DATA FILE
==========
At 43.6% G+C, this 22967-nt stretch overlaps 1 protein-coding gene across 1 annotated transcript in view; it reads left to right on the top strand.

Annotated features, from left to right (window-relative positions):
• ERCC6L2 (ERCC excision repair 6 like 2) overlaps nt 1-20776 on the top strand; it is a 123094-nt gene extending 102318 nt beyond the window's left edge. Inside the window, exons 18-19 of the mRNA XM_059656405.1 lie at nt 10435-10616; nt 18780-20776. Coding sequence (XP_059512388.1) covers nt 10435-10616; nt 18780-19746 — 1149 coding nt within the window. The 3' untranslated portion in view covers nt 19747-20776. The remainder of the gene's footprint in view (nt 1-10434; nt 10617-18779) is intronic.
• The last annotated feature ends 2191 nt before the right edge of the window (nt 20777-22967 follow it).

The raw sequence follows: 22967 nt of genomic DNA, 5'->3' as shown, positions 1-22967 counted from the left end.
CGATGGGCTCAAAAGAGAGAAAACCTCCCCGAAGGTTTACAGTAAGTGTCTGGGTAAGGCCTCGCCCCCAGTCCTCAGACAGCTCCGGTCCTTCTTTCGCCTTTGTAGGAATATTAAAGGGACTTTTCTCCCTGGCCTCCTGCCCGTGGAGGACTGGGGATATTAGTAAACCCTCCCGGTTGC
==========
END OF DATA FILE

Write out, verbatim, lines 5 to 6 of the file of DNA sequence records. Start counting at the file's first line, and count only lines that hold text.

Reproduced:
The raw sequence follows: 22967 nt of genomic DNA, 5'->3' as shown, positions 1-22967 counted from the left end.
CGATGGGCTCAAAAGAGAGAAAACCTCCCCGAAGGTTTACAGTAAGTGTCTGGGTAAGGCCTCGCCCCCAGTCCTCAGACAGCTCCGGTCCTTCTTTCGCCTTTGTAGGAATATTAAAGGGACTTTTCTCCCTGGCCTCCTGCCCGTGGAGGACTGGGGATATTAGTAAACCCTCCCGGTTGC